Treatment to restore blood flow in the blocked coronary artery
The part of the heart muscle starved of blood does not die (infarct) immediately. If blood flow is restored within a few hours, much of the heart muscle that would have been damaged will survive. This is why an MI is a medical emergency, and treatment is given urgently. The quicker the blood flow is restored, the better the outlook.
There are two treatments that can be done to restore blood flow back through the blocked artery:
Emergency angioplasty is, ideally, the best treatment if it is available and can be done within a few hours of symptoms starting. In this procedure a tiny wire with a balloon at the end is put into a large artery in the groin or arm. It is then passed up to the heart and into the blocked section of a coronary artery using special X-ray guidance. The balloon is blown up inside the blocked part of the artery to open it wide again. A stent may be left in the widened section of the artery. A stent is like a wire mesh tube which gives support to the artery and helps to keep the artery widened. See separate leaflet called ‘Angioplasty’ for details.
An injection of a ‘clot busting’ drug is an alternative to emergency angioplasty. In reality, this is the more common treatment as it can be given easily and quickly in most situations. Some ambulance crews are trained to give this treatment. Note: a common ‘clot buster’ drug used in the UK is called streptokinase. If you are given this drug you should not be given it again if you have another MI in the future. This is because antibodies develop to it and it will not work so well a second time. An alternative ‘clot buster’ drug should be given if you have another MI in the future.
Both the above treatments usually work well to restore blood flow and greatly improve the outlook. The most crucial factor is the quickness in which one or other treatment is given after symptoms have developed.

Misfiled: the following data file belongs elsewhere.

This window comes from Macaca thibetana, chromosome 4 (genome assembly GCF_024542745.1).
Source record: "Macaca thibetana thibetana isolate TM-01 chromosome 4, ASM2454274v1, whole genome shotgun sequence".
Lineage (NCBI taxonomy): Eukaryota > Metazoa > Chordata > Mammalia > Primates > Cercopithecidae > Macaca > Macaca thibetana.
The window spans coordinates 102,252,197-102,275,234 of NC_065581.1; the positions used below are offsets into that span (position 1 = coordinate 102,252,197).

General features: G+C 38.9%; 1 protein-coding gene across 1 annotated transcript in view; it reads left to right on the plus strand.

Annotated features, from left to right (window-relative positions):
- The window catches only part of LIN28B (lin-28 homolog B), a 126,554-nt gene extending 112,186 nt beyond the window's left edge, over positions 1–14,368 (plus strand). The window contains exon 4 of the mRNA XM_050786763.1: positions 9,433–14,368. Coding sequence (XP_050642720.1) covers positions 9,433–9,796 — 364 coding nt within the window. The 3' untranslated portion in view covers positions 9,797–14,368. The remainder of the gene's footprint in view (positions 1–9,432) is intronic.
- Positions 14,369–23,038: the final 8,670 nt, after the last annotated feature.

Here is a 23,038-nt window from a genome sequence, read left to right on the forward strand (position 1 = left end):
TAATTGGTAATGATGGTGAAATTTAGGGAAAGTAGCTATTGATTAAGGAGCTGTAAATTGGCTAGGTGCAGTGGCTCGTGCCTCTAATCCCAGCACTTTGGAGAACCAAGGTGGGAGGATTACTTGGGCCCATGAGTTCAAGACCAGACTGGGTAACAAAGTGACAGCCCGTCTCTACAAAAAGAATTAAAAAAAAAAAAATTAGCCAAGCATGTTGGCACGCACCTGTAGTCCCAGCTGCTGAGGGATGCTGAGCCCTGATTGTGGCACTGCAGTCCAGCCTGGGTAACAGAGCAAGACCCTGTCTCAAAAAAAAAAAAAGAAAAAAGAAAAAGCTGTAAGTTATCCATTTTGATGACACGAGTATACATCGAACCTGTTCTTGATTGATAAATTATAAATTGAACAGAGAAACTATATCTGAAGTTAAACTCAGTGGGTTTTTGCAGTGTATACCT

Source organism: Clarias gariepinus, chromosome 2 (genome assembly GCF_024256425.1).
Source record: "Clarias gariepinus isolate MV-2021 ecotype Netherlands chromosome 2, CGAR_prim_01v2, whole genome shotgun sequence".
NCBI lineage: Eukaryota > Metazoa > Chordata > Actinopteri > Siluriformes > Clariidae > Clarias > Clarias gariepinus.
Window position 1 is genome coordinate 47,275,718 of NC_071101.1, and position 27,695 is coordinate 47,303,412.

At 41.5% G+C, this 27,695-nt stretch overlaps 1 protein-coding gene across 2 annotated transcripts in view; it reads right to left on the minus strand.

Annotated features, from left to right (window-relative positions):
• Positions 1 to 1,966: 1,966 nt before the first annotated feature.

A beta-blocker drug
Beta-blocker drugs block the action of certain hormones such as adrenaline. These hormones increase the rate and force of the heartbeat. Beta-blocker drugs have some protective effect on the heart muscle and they also help to prevent abnormal heart rhythms from developing.
Beta-blocker drugs will also help to prevent having either another myocardial infarction.
Some people have a raised blood sugar level when they have a myocardial infarction, even if they do not have diabetes. If this occurs, then your blood sugar levels may need to be controlled with insulin. If you have diabetes then it is also likely that you will need to be treated with insulin to control your blood glucose levels when you are in hospital.
You may be given oxygen which works to reduce the risk of damage to your heart muscle.
Treatment after you have had a myocardial infarction
Once you have had an MI, you will normally be advised to take regular medication for the rest of your life. See separate leaflet called ‘Medication After a Myocardial Infarction’ which discusses this more fully. Briefly, the following four drugs are commonly prescribed to help prevent a further MI, and to help prevent complications.
Aspirin – to reduce the ‘stickiness’ of platelets in the blood which helps to prevent blood clots forming. If you are not be able to take aspirin then an alternative anti-platelet drug such as clopidogrel may be advised.
A beta-blocker drug – to slow the heart rate and to reduce the chance of abnormal heart rhythms developing.
An ACE inhibitor drug (angiotensin converting enzyme inhibitor). ACE inhibitor drugs have a number of actions including having a protective effect on the heart.
A statin drug to lower the cholesterol level in your blood. This helps to prevent the build-up of atheroma.
Also, you will normally be advised to take the antiplatelet drug clopidogrel in addition to aspirin. However, this is usually only advised for a number of weeks or months, depending on the type and severity of your MI.